οὗτός ἐστιν ἡ δύν. τ. Θεοῦ ἡ καλ. μεγ.] this is the God-power called great. The Samaritans believed that Simon was the power emanating from God, and appearing and working among them as a human person, which, as the highest of the divine powers, was designated by them with a specific appellation κατʼ ἐξοχήν as the μεγάλη. Probably the Oriental-Alexandrine idea of the world-creating manifestation of the hidden God (the Logos, which Philo also calls μητρόπολις πασῶν τῶν δυνάμεων τοῦ Θεοῦ) had become at that time current among them, and they saw in Simon this effluence of the Godhead rendered human by incarnation,—a belief which Simon certainly had been cunning enough himself to excite and to promote, and which makes it more than probable that the magician, to whom the neighbouring Christianity could not be unknown, designed in the part which he played to present a phenomenon similar to Christ; comp. Ewald. The belief of the Samaritans in Simon was thus, as regards its tenor, an analogue of the ὁ λόγος σὰρξ ἐγένετο, and hence served to prepare for the true and definite faith in the Messiah, afterwards preached to them by Philip: the former became the bridge to the latter. Erroneously Philastr. Haer. 29, and recently Olshausen, de Wette, and others put the words ἡ δύναμις κ.τ.λ. into the mouth of Simon himself, so that they are held only to be an echo of what the sorcerer had boastingly said of himself. This is contrary to the text, which expressly distinguishes the opinion of the infatuated people here from the assertion of the magician himself (Acts 8:9). He had characterized himself indefinitely; they judged definitely and confessed (λέγοντες) the highest that could be said of him; and in doing so, accorded with the intention of the sorcerer.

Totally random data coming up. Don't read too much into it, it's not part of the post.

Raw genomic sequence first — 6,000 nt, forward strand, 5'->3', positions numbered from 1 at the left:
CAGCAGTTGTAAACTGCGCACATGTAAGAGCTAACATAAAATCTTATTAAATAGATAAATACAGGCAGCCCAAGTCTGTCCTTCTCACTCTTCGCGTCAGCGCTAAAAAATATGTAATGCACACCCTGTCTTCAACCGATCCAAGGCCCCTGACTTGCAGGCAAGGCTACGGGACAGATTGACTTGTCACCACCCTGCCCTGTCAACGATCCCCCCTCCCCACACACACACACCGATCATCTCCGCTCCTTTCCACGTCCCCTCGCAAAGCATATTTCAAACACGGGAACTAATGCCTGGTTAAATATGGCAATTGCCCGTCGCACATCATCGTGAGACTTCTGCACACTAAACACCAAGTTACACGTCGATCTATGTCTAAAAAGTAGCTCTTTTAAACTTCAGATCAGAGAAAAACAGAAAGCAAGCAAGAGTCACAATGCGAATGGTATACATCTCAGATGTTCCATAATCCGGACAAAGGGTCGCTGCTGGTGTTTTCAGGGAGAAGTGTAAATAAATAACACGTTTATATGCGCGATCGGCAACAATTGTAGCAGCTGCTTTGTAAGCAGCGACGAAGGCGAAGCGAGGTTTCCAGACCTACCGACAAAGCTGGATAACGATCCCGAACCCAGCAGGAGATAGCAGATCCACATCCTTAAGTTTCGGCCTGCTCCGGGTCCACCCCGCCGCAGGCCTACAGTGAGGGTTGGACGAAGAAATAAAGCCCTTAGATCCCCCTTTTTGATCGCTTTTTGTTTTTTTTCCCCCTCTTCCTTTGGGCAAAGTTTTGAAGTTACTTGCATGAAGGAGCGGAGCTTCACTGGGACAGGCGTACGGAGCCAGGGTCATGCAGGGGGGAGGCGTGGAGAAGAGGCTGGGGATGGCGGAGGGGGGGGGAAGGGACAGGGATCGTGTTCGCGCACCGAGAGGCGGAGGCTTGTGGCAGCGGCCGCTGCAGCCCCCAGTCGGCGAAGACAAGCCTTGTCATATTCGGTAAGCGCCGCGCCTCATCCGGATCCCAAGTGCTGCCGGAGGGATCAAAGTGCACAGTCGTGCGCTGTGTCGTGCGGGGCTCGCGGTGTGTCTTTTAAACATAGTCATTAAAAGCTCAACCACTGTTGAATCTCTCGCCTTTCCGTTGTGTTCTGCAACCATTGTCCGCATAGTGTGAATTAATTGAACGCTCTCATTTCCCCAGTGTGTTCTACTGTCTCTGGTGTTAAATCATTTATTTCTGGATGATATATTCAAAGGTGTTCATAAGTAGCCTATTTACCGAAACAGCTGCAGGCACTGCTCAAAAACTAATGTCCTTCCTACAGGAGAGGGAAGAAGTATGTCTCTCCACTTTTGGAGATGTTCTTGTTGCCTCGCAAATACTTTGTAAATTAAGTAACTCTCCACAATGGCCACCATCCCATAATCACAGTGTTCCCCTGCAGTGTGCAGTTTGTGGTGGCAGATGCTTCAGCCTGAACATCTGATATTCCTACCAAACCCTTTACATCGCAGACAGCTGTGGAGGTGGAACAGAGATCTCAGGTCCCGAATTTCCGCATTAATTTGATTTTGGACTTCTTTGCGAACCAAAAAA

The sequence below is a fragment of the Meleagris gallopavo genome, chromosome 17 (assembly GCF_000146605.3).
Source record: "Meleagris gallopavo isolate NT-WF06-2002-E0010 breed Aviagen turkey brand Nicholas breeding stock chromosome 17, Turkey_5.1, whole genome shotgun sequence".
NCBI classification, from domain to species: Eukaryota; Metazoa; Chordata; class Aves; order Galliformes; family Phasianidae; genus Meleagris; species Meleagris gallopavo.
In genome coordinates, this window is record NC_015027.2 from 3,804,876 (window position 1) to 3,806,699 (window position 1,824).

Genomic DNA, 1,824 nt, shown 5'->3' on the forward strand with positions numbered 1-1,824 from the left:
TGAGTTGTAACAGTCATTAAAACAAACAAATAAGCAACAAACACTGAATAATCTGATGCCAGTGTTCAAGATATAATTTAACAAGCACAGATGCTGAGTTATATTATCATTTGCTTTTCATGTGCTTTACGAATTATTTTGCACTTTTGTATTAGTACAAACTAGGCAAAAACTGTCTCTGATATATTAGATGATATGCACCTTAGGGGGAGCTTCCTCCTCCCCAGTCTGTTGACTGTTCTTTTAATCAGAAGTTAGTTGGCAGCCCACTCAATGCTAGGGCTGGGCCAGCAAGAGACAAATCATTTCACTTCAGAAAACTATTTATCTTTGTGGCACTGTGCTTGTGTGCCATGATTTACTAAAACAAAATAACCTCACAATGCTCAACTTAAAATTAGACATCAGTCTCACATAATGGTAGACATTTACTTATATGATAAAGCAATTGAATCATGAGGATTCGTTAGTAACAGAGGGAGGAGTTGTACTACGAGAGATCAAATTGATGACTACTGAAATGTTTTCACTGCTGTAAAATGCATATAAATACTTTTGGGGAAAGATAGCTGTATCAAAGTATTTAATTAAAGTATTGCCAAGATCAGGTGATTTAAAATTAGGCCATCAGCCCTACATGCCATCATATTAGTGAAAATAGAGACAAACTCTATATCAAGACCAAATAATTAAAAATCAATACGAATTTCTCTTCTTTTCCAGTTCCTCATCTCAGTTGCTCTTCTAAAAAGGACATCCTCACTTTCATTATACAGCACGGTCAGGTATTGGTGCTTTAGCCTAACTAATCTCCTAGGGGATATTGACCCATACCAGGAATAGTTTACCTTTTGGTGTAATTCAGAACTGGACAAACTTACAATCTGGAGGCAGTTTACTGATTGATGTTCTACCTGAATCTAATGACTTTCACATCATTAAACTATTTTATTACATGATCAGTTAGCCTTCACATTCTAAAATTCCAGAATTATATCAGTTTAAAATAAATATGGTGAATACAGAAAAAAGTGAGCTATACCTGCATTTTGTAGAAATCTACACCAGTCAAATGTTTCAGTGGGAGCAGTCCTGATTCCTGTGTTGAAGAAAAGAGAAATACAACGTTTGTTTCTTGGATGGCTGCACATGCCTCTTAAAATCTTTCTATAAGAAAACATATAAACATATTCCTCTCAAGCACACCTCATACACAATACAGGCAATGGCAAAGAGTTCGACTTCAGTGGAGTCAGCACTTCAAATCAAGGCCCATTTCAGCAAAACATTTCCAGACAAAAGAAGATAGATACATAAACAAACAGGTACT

According to Jerome on Matthew 24, he asserted of himself: “Ego sum sermo Dei, ego sum speciosus, ego paracletus, ego omnipotens, ego omnia Dei.” Certainly an invention of the later Simonians, who transferred specifically Christian elements of faith to Simon. But this and similar things which were put into the mouth of Simon (that he was ἀνωτάτη τις δύναμις καὶ αὐτοῦ τοῦ τὸν κόσμον κτίσαντος Θεοῦ, Clem. Hom. ii. 22, 25; that he was the same who had appeared among the Jews as the Son, but had come among the Samaritans as the Father, and among other nations as the Holy Spirit, Iren. i. 23), and were wonderfully dilated on by opponents, point back to a relation of incarnation analogous to the incarnation of the Logos, under which the adherents of Simon conceived him. De Wette incorrectly denies this, referring the expression: “the great power of God,” to the notion of an angel. This is too weak; all the ancient accounts concerning Simon, as well as concerning his alleged companion Helena, the all-bearing mother of angels and powers, betoken a Messianic part which he played; to which also the name ὁ Ἑστώς, by which he designated himself according to the Clementines, points. This name (hardly correctly explained by Ritschl, altkath. Kirche, p. 228 f., from ἀναστήσει, Deuteronomy 18:15; Deuteronomy 18:18) denotes the imperishable and unchangeable. See, besides, concerning Simon and his doctrine according to the Clementines, Uhlhorn, die Homil. u. Recognit. des Clemens Rom. p. 281 ff.; Zeller, p. 159 ff.; and concerning the entire diversified development of the old legends concerning him, Müller in Herzog’s Encykl. XIV. p. 391 ff.; concerning his doctrine of the Aeons and Syzygies, Philosoph. Orig. vi. 7 ff. According to Baur and Zeller, the magician never existed at all; and the legend concerning him, which arose from Christian polemics directed against the Samaritan worship of the snn-god, the Oriental Hercules (Baal-Melkart), is nothing else than a hostile travestie of the Apostle Paul and his antinomian labours. Comp. also Hilgenfeld, d. clement. Recognit. p. 319 f.; Volckmar in the theol. Jahrb. 1856, p. 279 ff. The Book of Acts has, in their view, admitted this legend about Simon, but has cut off the reference to Paul. Thus the state of the case is exactly reversed. The history of Simon Magus in our passage was amplified in the Clementines in an anti-Pauline interest. The Book of Acts has not cut off the hostile reference to Paul; but the Clementines have added it, and accordingly have dressed out the history with a view to combat Paulinism and Gnosticism, indeed have here and there caricatured Paul himself as Simon. We set to work unhistorically, if we place the simple narratives of the N. T. on a parallel with later historical excrescences and disfigurements, and by means of the latter attack the former as likewise fabulous representations. Our narrative contains the historical germ, from which the later legends concerning Simon Magus have luxuriantly developed themselves; the Samaritan worship of the sun and moon has nothing whatever to do with the history of Simon.